Friday, July 19, 2024

Security pros use unauthorized SaaS apps despite the risk

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A new survey finds 73 percent of security professionals admit to using SaaS applications that have not been provided by their company’s IT team in the past year.

This is despite the fact that they are acutely aware of the risks, with respondents naming data loss (65 percent), lack of visibility and control (62 percent) and data breaches (52 percent) as the top risks of using unauthorized tools.

The study, from insider risk specialist Next DLP, surveyed more than 250 global security professionals at RSA Conference 2024 and Infosecurity Europe 2024. It finds that although there’s a laissez-faire attitude towards shadow SaaS, security professionals take a more cautious approach to GenAI usage. Half of the respondents highlight that AI use has been restricted to certain job functions and roles in their organization, while 16 percent have banned the technology completely. Adding to this, 46 percent of organizations have implemented tools and policies to control employees’ use of GenAI.

“Security professionals are clearly concerned about the security implications of GenAI and are taking a cautious approach,” says Next DLP’s chief security officer, Chris Denbigh-White. “However, the data protection risks associated with unsanctioned technology are not new. Awareness alone is insufficient without the necessary processes and tools. Organizations need full visibility into the tools employees use and how they use them. Only by understanding data usage can they implement effective policies and educate employees on the associated risks.”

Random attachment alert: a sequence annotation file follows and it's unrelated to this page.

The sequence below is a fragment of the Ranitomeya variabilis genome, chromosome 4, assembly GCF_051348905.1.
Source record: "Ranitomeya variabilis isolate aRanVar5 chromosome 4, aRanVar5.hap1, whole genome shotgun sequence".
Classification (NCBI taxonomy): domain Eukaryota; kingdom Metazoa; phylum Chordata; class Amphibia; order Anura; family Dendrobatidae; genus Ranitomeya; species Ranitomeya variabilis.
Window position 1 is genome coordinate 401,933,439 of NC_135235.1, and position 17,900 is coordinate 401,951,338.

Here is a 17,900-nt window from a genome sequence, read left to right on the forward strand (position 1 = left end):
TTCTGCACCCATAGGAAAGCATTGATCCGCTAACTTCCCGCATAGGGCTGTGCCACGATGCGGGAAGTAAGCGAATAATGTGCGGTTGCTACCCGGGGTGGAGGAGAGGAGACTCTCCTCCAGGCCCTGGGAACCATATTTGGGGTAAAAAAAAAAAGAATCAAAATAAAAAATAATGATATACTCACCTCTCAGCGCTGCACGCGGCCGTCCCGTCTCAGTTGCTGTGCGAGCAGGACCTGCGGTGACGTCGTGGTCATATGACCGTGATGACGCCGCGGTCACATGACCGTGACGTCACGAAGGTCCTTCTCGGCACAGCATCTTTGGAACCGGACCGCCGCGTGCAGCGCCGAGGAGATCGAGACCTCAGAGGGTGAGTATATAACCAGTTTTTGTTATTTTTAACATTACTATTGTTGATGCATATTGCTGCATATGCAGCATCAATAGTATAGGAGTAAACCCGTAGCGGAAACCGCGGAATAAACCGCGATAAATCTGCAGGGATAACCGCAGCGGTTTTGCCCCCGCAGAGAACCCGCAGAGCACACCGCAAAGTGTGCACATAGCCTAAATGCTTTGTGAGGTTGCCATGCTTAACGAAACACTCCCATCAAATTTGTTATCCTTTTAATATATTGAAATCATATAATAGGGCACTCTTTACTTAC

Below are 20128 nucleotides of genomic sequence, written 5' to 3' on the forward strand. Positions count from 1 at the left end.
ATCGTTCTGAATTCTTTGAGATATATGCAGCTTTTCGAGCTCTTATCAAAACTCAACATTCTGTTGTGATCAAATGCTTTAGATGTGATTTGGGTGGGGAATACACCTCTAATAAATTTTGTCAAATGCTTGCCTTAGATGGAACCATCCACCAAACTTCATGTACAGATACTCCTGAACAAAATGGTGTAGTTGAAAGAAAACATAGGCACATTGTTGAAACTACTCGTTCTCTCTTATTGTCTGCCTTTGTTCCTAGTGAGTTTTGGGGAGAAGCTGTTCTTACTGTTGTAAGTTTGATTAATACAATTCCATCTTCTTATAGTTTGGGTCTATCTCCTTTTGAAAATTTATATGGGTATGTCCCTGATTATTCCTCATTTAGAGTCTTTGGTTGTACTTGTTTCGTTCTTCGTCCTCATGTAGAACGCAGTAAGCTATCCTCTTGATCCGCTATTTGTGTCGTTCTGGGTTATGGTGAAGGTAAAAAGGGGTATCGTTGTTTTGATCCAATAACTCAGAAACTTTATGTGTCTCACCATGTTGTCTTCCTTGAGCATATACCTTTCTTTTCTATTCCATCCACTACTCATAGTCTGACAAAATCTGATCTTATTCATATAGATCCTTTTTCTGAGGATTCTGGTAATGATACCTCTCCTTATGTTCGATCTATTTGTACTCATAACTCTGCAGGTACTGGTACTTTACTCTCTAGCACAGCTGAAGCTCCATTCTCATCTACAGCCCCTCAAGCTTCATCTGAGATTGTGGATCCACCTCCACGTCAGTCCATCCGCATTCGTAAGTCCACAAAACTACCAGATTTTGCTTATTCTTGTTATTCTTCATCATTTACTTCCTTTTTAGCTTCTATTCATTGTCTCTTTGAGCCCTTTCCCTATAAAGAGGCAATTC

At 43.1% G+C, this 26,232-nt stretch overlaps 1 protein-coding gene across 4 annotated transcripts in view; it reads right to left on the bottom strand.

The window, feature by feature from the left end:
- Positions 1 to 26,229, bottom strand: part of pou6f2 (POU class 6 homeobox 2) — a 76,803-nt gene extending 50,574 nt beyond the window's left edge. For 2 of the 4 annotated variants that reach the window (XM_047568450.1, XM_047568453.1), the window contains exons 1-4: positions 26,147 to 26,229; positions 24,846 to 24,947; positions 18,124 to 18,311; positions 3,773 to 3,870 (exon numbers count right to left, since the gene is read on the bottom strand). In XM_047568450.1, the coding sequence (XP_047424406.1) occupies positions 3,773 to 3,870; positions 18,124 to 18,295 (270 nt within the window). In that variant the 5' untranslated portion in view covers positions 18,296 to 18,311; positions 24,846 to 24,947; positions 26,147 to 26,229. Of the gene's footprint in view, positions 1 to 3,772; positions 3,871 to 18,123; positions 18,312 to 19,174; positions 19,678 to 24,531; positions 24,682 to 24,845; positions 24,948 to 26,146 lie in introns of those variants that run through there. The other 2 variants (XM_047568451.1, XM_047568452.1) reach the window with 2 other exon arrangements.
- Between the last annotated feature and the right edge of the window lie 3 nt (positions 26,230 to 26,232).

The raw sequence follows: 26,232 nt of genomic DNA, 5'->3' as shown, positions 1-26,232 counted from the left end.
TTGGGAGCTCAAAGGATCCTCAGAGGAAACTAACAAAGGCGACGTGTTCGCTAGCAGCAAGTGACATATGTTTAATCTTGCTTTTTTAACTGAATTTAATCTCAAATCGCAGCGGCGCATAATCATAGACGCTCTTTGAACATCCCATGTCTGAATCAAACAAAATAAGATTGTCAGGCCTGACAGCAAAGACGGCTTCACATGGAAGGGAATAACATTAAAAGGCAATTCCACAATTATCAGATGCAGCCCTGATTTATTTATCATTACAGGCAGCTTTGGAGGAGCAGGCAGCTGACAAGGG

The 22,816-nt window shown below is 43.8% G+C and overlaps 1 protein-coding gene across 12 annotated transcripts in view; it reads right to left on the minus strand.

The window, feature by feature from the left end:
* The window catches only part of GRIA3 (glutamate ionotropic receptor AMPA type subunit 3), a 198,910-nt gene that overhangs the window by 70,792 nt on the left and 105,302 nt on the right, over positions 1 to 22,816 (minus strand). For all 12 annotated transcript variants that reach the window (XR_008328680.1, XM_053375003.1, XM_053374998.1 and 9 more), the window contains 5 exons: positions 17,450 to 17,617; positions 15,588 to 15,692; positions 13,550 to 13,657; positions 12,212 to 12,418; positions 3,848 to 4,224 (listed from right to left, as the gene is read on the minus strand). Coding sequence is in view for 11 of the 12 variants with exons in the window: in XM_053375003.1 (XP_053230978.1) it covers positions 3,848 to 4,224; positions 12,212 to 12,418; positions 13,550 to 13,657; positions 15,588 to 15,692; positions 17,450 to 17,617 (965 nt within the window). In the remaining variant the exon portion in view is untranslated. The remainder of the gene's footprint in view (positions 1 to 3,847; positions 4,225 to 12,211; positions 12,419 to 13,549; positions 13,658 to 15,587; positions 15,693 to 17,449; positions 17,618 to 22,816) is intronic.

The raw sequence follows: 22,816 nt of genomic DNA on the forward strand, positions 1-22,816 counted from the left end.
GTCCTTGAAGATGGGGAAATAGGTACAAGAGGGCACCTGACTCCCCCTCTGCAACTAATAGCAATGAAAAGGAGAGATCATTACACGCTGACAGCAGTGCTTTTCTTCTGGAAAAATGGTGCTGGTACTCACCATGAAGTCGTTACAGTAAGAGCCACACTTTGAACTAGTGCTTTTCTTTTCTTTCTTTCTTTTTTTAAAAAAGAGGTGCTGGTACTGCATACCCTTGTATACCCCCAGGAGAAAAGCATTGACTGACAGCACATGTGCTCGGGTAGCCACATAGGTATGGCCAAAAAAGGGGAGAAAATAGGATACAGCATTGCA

The study also finds 40 percent of security professionals don’t think employees properly understand the data security risks associated with shadow SaaS and AI. Yet, they are doing little to combat this risk. Only 37 percent of have developed clear policies and consequences for using these tools, with even less (28 percent) promoting approved alternatives to combat usage. Only half have received guidance and updated policies on shadow SaaS and AI in the past six months, with one in five admitting to never receiving this. In addition, nearly one-fifth of security professionals are unaware of whether their company has updated policies or provided training on these risks.

“Clearly, there is a disparity between employee confidence in using these unauthorized tools and the organization’s ability to defend against the risks,” adds Denbigh-White. “Security teams should evaluate the extent of shadow SaaS and AI usage, identify frequently used tools, and provide approved alternatives. This will limit potential risks and ensure confidence is deserved, not misplaced.”

You can find out more on the Next DLP blog.

Image credit: olly18/depositphotos.com

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